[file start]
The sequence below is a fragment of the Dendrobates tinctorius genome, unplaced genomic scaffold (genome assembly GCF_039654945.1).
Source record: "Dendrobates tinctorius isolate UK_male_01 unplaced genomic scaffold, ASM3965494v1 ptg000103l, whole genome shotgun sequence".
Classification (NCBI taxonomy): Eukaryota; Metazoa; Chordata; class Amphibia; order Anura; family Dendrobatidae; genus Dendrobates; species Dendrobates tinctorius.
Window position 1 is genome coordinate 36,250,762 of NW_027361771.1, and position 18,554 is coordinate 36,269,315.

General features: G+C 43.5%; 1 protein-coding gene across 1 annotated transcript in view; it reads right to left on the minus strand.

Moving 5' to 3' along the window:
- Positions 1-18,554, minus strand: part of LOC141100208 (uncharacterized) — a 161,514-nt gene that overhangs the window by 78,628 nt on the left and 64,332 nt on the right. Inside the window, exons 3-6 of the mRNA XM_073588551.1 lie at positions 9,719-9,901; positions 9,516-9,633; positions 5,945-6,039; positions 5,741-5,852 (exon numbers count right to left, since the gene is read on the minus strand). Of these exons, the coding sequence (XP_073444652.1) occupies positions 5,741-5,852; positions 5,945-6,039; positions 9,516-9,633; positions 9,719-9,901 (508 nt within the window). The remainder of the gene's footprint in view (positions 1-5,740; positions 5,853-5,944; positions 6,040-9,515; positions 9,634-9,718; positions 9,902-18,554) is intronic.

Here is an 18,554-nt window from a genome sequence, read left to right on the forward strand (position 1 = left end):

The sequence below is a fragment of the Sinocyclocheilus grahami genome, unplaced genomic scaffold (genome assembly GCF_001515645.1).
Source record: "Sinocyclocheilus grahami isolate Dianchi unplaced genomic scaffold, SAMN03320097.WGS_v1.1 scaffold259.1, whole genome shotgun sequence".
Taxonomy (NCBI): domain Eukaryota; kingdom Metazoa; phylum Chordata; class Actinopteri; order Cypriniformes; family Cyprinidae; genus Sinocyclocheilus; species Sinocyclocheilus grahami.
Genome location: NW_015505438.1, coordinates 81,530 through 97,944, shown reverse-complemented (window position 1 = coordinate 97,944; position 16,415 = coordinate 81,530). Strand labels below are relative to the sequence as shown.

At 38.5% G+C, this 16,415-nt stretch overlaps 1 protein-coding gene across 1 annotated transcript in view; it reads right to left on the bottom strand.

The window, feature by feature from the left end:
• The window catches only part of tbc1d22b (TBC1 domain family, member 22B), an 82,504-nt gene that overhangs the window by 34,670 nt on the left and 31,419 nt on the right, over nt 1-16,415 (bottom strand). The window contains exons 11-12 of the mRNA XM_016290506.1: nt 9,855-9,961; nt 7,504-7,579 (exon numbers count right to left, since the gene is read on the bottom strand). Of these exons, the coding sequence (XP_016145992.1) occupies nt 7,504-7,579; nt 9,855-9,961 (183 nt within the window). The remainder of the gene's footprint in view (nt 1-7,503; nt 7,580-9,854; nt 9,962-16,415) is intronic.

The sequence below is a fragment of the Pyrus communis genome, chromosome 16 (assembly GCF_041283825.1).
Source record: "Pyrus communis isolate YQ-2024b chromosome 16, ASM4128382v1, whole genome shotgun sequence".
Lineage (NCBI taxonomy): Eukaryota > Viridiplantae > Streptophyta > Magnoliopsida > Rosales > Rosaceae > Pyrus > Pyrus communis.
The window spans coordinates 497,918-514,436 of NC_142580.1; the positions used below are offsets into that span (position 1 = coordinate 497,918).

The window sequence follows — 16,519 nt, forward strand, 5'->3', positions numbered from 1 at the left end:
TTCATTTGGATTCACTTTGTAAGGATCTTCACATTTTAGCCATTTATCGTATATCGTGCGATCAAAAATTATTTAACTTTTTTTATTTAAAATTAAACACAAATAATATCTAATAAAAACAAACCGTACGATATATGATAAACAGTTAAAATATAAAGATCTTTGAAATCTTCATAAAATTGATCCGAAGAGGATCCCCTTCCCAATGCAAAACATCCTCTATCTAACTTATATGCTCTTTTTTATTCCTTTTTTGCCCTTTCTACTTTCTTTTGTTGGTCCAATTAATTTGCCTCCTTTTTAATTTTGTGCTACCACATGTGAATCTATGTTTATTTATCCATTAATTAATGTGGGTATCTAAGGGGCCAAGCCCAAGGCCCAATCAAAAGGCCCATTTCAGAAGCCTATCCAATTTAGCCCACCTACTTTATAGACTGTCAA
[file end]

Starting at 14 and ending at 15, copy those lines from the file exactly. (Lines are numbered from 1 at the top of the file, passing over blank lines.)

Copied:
The window, feature by feature from the left end:
• The window catches only part of tbc1d22b (TBC1 domain family, member 22B), an 82,504-nt gene that overhangs the window by 34,670 nt on the left and 31,419 nt on the right, over nt 1-16,415 (bottom strand). The window contains exons 11-12 of the mRNA XM_016290506.1: nt 9,855-9,961; nt 7,504-7,579 (exon numbers count right to left, since the gene is read on the bottom strand). Of these exons, the coding sequence (XP_016145992.1) occupies nt 7,504-7,579; nt 9,855-9,961 (183 nt within the window). The remainder of the gene's footprint in view (nt 1-7,503; nt 7,580-9,854; nt 9,962-16,415) is intronic.